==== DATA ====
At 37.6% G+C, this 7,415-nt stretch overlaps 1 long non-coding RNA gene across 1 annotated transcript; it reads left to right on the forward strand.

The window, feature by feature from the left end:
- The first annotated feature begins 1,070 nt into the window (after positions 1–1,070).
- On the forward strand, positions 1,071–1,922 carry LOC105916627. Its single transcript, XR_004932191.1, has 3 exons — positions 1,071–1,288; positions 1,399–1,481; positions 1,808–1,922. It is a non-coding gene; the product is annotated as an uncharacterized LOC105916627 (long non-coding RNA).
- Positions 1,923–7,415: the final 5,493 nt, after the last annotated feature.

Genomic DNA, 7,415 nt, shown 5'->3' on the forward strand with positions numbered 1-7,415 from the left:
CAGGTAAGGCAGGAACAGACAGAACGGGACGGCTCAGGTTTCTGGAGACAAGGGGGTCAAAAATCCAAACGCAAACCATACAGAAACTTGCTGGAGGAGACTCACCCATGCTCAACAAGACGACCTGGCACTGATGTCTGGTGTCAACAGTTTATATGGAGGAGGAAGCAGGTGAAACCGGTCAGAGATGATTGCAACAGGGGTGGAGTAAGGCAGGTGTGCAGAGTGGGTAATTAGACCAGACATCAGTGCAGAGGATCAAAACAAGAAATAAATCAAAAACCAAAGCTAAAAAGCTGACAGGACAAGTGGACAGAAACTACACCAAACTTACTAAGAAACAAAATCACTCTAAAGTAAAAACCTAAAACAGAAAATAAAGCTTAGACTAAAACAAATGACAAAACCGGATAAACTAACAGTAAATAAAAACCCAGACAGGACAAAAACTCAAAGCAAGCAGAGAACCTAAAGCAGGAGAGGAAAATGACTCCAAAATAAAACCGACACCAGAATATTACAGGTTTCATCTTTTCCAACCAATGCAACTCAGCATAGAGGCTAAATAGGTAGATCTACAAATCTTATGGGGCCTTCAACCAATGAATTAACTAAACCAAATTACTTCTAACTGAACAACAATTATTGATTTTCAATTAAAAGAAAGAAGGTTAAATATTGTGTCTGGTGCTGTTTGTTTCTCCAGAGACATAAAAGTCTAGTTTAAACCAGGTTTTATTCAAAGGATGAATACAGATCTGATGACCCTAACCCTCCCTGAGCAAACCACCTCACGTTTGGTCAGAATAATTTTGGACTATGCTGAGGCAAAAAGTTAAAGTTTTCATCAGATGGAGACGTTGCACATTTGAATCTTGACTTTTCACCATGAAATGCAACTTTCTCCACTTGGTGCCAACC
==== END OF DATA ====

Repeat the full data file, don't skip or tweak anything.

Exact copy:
At 37.6% G+C, this 7,415-nt stretch overlaps 1 long non-coding RNA gene across 1 annotated transcript; it reads left to right on the forward strand.

The window, feature by feature from the left end:
- The first annotated feature begins 1,070 nt into the window (after positions 1–1,070).
- On the forward strand, positions 1,071–1,922 carry LOC105916627. Its single transcript, XR_004932191.1, has 3 exons — positions 1,071–1,288; positions 1,399–1,481; positions 1,808–1,922. It is a non-coding gene; the product is annotated as an uncharacterized LOC105916627 (long non-coding RNA).
- Positions 1,923–7,415: the final 5,493 nt, after the last annotated feature.

Genomic DNA, 7,415 nt, shown 5'->3' on the forward strand with positions numbered 1-7,415 from the left:
CAGGTAAGGCAGGAACAGACAGAACGGGACGGCTCAGGTTTCTGGAGACAAGGGGGTCAAAAATCCAAACGCAAACCATACAGAAACTTGCTGGAGGAGACTCACCCATGCTCAACAAGACGACCTGGCACTGATGTCTGGTGTCAACAGTTTATATGGAGGAGGAAGCAGGTGAAACCGGTCAGAGATGATTGCAACAGGGGTGGAGTAAGGCAGGTGTGCAGAGTGGGTAATTAGACCAGACATCAGTGCAGAGGATCAAAACAAGAAATAAATCAAAAACCAAAGCTAAAAAGCTGACAGGACAAGTGGACAGAAACTACACCAAACTTACTAAGAAACAAAATCACTCTAAAGTAAAAACCTAAAACAGAAAATAAAGCTTAGACTAAAACAAATGACAAAACCGGATAAACTAACAGTAAATAAAAACCCAGACAGGACAAAAACTCAAAGCAAGCAGAGAACCTAAAGCAGGAGAGGAAAATGACTCCAAAATAAAACCGACACCAGAATATTACAGGTTTCATCTTTTCCAACCAATGCAACTCAGCATAGAGGCTAAATAGGTAGATCTACAAATCTTATGGGGCCTTCAACCAATGAATTAACTAAACCAAATTACTTCTAACTGAACAACAATTATTGATTTTCAATTAAAAGAAAGAAGGTTAAATATTGTGTCTGGTGCTGTTTGTTTCTCCAGAGACATAAAAGTCTAGTTTAAACCAGGTTTTATTCAAAGGATGAATACAGATCTGATGACCCTAACCCTCCCTGAGCAAACCACCTCACGTTTGGTCAGAATAATTTTGGACTATGCTGAGGCAAAAAGTTAAAGTTTTCATCAGATGGAGACGTTGCACATTTGAATCTTGACTTTTCACCATGAAATGCAACTTTCTCCACTTGGTGCCAACC